Sociology students study AQA A Level Sociology offering a key focus on society in the UK today and looking back to how society has arrived at its current position and suggesting how it may continue to evolve. The A Level has strong links to British values and SMSC as it discusses traditional British values as a core element of the course and students actively learn about democracy, individual liberty, rule of law and mutual respect within the topics studied. Living in a city like Bristol, our students have an unparalleled social conscience and awareness of social injustices and inequality and Sociology offers an opportunity to explore this further in an academic context. The Sociology curriculum is ambitious, it enables engagement, challenge and enjoyment in every lesson for every learner. We know our students well and design their learning with this in mind. Sociology aims to deliver powerful knowledge for social equality, and equip our learners with the skills, social and cultural awareness to thrive in a global society. With a diverse student cohort, we recognise our responsibility to design a curriculum for our high numbers of students with SEND, for our culturally diverse and significantly able student population. We actively promote opportunities to celebrate this diversity by challenging social inequality and celebrating the work of Sociologists from usually unrepresented groups. In this way our dynamic curriculum is constantly evolving, recognising and highlighting issues in contemporary society. We strive to use this platform to promote young people coming together to thrive as hopeful, kind and courageous people.
Sociology is taught as a Key Stage 5 subject only at BCCS. The students who arrive in our 6th form generally have no prior knowledge of studying Sociology, though they arrive with relatively high prior achievement GCSEs, requiring a 6 in English to be accepted onto the course, and a thirst for knowledge, particularly in terms of understanding and questioning the world around them. Due to the nature of our cohort our curriculum, learning pedagogy and choice of research studies is dynamic and evolving, encouraging debate and an analysis of contemporary society, specifically in the context of a diverse student population growing up in a city like Bristol and citizens of a globalized world. For example, we actively look for contemporary examples of Sociologists from LGBTQ+ and other less represented groups in academic research. Though academically able, our students are of mixed ability, and as such we are a dynamic department, able to be flexible in our delivery to meet the specific needs of our learners.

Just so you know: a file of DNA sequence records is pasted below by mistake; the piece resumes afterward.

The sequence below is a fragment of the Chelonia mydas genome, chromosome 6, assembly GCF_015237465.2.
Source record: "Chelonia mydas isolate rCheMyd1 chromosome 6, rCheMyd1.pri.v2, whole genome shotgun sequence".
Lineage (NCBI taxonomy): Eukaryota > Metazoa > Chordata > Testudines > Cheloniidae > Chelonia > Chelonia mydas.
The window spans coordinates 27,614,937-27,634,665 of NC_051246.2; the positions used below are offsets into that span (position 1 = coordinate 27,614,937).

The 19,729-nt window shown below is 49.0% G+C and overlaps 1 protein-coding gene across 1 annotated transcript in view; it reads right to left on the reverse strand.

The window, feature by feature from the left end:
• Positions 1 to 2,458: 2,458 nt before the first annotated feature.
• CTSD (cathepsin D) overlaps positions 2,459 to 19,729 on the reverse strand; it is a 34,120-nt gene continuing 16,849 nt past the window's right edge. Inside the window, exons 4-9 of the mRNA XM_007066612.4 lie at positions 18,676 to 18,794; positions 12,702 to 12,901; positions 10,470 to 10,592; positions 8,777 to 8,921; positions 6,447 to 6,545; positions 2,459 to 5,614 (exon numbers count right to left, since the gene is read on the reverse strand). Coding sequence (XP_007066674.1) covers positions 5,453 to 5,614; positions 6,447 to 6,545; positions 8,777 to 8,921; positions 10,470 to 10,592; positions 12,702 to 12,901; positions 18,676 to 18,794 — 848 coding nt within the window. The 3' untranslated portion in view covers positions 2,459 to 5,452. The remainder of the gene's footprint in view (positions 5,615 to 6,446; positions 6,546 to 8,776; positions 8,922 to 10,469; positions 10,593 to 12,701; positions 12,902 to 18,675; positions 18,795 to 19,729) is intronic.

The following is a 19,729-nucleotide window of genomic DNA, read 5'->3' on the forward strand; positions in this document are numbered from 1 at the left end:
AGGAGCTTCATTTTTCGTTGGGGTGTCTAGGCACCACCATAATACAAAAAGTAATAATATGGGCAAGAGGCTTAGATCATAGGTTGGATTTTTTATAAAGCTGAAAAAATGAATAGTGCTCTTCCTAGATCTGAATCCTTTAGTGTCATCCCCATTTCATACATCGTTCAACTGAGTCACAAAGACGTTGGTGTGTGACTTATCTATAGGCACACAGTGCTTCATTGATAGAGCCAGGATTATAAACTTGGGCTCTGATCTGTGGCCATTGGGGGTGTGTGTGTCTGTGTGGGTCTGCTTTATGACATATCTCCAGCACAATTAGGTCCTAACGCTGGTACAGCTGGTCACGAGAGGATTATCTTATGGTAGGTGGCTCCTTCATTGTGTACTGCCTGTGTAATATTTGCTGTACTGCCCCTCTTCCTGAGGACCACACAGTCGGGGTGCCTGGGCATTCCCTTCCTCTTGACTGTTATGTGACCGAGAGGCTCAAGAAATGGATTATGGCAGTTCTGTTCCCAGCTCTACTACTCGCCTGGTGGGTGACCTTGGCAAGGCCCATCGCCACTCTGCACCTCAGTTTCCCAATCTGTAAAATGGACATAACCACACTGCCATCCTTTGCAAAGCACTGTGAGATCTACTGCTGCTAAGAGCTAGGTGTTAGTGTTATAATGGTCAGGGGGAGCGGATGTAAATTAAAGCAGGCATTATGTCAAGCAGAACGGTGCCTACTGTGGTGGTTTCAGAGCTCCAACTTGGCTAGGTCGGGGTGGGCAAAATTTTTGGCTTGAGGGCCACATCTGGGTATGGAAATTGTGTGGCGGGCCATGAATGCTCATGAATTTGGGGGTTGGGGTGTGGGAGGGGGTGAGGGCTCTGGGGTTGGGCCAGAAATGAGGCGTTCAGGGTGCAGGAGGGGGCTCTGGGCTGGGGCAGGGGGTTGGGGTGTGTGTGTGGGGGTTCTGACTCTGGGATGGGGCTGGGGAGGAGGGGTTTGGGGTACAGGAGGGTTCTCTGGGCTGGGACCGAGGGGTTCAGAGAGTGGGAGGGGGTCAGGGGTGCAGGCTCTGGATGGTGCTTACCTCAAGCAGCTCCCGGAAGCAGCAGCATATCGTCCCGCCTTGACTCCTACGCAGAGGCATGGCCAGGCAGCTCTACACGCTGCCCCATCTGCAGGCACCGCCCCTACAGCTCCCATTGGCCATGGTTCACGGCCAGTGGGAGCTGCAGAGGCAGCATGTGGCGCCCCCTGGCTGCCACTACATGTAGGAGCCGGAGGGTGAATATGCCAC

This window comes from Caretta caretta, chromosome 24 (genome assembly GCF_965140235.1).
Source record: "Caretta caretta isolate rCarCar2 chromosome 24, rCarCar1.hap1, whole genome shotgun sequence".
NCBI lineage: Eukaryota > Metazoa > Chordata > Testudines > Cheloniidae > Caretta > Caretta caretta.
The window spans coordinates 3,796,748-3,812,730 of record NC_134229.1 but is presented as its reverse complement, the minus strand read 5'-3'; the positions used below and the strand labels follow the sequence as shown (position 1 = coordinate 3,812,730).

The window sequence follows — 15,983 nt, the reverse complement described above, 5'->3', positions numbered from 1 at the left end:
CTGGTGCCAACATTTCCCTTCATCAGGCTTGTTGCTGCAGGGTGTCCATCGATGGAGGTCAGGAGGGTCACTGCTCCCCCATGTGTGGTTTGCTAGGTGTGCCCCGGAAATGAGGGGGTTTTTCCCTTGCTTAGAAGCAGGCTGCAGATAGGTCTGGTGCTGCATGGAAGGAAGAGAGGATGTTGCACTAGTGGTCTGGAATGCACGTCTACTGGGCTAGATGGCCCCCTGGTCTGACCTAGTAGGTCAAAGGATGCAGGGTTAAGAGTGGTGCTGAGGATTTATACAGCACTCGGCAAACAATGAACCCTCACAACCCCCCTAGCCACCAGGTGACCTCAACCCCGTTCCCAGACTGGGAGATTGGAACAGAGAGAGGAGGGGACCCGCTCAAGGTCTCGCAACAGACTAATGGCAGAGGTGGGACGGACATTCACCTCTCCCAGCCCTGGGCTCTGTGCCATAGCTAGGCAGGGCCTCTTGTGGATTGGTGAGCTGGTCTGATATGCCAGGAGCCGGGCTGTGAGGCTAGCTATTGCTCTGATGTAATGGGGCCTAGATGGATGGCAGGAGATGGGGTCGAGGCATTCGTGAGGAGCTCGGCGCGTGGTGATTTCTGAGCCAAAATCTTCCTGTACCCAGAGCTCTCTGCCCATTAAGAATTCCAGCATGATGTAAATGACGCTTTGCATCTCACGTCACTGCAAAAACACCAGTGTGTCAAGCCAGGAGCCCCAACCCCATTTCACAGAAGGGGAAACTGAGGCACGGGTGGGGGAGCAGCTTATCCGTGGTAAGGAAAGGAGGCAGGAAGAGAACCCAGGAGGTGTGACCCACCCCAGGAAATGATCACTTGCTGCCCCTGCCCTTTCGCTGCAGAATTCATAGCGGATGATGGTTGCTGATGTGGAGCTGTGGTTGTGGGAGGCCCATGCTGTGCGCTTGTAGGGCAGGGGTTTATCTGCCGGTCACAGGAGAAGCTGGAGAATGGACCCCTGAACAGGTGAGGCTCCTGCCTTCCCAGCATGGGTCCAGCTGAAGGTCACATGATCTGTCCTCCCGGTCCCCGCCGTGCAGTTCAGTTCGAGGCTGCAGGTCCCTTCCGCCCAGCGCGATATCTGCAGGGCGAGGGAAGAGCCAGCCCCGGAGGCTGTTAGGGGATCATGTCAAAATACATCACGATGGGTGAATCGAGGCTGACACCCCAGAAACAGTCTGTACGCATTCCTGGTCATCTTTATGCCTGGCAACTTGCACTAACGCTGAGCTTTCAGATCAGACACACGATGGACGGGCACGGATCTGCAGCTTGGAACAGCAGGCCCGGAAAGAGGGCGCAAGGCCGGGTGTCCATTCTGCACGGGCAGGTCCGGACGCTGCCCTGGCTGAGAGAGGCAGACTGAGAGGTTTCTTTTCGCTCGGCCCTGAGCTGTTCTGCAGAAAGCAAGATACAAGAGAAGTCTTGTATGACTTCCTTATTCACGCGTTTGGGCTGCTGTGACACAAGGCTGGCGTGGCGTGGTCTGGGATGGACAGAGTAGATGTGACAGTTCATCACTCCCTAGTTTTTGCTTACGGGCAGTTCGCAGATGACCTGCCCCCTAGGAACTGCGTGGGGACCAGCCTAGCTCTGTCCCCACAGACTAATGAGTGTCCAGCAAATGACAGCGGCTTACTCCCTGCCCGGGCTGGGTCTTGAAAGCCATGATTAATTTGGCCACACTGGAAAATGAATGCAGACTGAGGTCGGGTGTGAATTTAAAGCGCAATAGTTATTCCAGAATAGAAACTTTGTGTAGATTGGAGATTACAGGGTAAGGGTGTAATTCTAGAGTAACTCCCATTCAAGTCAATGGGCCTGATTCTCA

The overall aim of Sociology is to encourage students to look at the world in a more critical way and question why society functions in the way that it does. These students are the future workforce of our country, and maybe even further afield, therefore it is essential they have an understanding of how the world has been made into what we see today and how even as individuals they can influence positive change in the future.
The course begins with students learning about key Sociological theories. This brief introduction provides a foundation of knowledge that students will build upon during each unit of work that is studied. We also focus on the key recurring themes of sociological study: socialisation, culture and identity, social differentiation, power and stratification. These core themes in Sociology are revisited throughout the specification and a broad understanding of them alongside key theories acts a sound basis for the course.
The first main unit of work focuses on the education system, looking at its purpose, how it has developed into the system we know today and how it may advantage or disadvantage certain groups of people within society. We begin the course with this unit as it is something that all students can relate with as they have spent more than 10 years studying within the education system we are examining. Alongside this, with the partner teacher, students will study families and households, in a similar way to education, they look at the structure and evolution of families, what different groups of Sociologists have to say about the position of families within society. Family is an optional unit that we chose for its relevance to our students' lives and also the rich variety of resources available to help deliver it. We chose this unit as every student has has had an experience of family life in some form, the changing nature of family types and roles in the family is particularly interesting and relatable to contemporary society. As an inner city school, issues around demography, class, family type and childhood are varied, the sharing of experience where appropriate makes even classical sociological theory come to life. This also plays to the strengths of our subject specialists. Following this, students then begin to study what research methods are used by Sociologists. Now they know some of the basics of Sociology they are now able to look into how research is conducted and try some of the techniques out for themselves. We also look at the application of research methods to the study of education, an excellent opportunity to consider and question the experiences of people in the education system and the various influencing factors. We consider the role of methods such as observation and interview questioning how valid and reliable they are in getting a true picture of education. For example, does someone asking students and teachers questions, or observing 20 minutes of a lesson really give an accurate reflection of reality? What is the best way to assess quality of education and success in education for learners? These conceptually sophisticated questions encourage our students not to be passive passengers of education and the wider world around them.
By the end of Year 12, students know classic and contemporary sociological theory and can apply it to the study of Education and the Family. They also can evaluate the usefulness of research methods used in sociological study. Students possess the ability to write academic essays, including analysis and evaluation and application of classical theory to contemporary society. They are able to use high order thinking to develop their Sociological Imagination.